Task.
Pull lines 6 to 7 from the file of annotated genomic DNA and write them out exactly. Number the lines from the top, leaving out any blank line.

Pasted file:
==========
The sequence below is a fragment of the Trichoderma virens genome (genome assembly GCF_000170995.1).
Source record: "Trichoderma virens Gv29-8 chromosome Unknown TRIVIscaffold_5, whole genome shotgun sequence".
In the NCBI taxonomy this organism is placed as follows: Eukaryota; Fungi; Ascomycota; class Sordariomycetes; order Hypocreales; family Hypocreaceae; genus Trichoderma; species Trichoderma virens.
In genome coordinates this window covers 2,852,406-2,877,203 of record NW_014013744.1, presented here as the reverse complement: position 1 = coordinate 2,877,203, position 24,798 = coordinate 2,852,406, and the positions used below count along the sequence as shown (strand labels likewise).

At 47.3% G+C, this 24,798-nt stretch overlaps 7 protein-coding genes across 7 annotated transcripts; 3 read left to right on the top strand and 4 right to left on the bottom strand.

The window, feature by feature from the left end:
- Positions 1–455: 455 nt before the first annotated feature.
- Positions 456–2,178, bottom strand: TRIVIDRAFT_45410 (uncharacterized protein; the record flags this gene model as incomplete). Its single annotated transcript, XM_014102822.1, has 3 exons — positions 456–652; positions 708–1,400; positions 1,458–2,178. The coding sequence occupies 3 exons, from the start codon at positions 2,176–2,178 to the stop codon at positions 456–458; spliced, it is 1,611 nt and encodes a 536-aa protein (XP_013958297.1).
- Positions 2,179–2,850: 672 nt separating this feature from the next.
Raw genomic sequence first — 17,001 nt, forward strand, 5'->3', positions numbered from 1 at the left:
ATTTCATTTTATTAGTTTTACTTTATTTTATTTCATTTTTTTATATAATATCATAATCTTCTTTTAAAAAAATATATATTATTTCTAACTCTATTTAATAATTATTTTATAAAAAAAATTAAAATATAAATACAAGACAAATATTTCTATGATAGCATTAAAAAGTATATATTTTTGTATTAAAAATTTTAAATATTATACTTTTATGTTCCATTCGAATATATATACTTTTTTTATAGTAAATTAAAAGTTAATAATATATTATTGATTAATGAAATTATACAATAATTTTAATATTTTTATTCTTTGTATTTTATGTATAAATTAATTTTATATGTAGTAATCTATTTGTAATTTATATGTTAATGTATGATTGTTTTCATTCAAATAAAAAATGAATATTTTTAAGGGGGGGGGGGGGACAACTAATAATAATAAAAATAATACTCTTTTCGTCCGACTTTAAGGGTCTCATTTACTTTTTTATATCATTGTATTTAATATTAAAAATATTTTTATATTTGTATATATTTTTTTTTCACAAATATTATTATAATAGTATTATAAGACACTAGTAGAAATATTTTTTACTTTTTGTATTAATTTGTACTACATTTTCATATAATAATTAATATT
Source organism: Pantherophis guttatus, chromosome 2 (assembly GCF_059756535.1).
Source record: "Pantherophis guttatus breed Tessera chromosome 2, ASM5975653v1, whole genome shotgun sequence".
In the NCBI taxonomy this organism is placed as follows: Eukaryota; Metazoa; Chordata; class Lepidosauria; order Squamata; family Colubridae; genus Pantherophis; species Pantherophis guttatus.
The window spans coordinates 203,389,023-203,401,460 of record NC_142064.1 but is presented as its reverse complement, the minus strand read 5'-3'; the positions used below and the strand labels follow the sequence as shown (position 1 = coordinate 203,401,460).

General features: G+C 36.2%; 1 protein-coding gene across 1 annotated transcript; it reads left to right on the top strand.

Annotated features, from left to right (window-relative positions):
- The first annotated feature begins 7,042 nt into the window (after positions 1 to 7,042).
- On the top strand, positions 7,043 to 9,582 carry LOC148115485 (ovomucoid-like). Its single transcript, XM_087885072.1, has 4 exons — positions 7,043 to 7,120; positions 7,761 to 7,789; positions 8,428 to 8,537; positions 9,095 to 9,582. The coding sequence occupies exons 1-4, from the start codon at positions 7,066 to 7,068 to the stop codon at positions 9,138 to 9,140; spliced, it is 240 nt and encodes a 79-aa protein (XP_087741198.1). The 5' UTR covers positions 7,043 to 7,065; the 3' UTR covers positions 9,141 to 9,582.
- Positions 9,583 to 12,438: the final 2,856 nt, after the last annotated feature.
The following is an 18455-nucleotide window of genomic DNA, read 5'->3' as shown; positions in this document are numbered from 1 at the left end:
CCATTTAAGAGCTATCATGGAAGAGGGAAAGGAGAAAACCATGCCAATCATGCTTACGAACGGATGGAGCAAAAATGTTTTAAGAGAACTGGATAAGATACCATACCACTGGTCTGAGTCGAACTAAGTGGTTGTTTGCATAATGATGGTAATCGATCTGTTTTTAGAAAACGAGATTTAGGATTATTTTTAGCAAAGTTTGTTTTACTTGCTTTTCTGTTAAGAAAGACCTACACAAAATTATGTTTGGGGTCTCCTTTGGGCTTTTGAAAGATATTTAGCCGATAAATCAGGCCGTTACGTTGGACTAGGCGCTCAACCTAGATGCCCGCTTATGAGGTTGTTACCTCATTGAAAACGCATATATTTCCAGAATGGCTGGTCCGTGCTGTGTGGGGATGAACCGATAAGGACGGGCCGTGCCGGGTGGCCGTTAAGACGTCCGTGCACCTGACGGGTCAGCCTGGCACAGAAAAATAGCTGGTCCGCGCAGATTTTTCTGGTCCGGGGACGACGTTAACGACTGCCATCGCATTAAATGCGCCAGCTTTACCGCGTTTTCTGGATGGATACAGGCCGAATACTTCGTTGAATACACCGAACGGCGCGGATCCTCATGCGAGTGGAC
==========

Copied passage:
The window, feature by feature from the left end:
- Positions 1–455: 455 nt before the first annotated feature.